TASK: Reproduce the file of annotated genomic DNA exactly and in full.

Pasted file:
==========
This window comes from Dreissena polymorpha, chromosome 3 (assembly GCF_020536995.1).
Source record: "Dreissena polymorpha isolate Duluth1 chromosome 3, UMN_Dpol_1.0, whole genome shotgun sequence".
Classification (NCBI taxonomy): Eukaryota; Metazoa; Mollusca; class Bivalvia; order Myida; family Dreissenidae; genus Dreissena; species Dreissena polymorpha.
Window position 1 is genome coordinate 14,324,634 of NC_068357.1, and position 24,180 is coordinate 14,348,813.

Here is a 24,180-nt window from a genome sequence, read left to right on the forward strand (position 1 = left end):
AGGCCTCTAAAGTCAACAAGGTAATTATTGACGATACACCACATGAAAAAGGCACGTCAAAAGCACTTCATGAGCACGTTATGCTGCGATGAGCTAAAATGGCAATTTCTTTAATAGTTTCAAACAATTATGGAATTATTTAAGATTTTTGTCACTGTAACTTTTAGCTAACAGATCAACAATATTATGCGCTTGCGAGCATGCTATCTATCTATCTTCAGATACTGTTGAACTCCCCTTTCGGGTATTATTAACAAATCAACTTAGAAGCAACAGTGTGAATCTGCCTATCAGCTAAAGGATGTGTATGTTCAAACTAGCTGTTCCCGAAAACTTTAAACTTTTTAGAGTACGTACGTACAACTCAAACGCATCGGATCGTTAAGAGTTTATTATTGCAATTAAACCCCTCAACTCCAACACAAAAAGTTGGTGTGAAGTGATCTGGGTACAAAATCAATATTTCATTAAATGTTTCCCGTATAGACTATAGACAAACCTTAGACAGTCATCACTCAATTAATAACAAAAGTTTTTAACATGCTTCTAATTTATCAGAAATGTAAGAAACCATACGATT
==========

This window comes from Dreissena polymorpha, chromosome 3 (assembly GCF_020536995.1).
Source record: "Dreissena polymorpha isolate Duluth1 chromosome 3, UMN_Dpol_1.0, whole genome shotgun sequence".
Classification (NCBI taxonomy): Eukaryota; Metazoa; Mollusca; class Bivalvia; order Myida; family Dreissenidae; genus Dreissena; species Dreissena polymorpha.
Window position 1 is genome coordinate 14,324,634 of NC_068357.1, and position 24,180 is coordinate 14,348,813.

Here is a 24,180-nt window from a genome sequence, read left to right on the forward strand (position 1 = left end):
AGGCCTCTAAAGTCAACAAGGTAATTATTGACGATACACCACATGAAAAAGGCACGTCAAAAGCACTTCATGAGCACGTTATGCTGCGATGAGCTAAAATGGCAATTTCTTTAATAGTTTCAAACAATTATGGAATTATTTAAGATTTTTGTCACTGTAACTTTTAGCTAACAGATCAACAATATTATGCGCTTGCGAGCATGCTATCTATCTATCTTCAGATACTGTTGAACTCCCCTTTCGGGTATTATTAACAAATCAACTTAGAAGCAACAGTGTGAATCTGCCTATCAGCTAAAGGATGTGTATGTTCAAACTAGCTGTTCCCGAAAACTTTAAACTTTTTAGAGTACGTACGTACAACTCAAACGCATCGGATCGTTAAGAGTTTATTATTGCAATTAAACCCCTCAACTCCAACACAAAAAGTTGGTGTGAAGTGATCTGGGTACAAAATCAATATTTCATTAAATGTTTCCCGTATAGACTATAGACAAACCTTAGACAGTCATCACTCAATTAATAACAAAAGTTTTTAACATGCTTCTAATTTATCAGAAATGTAAGAAACCATACGATT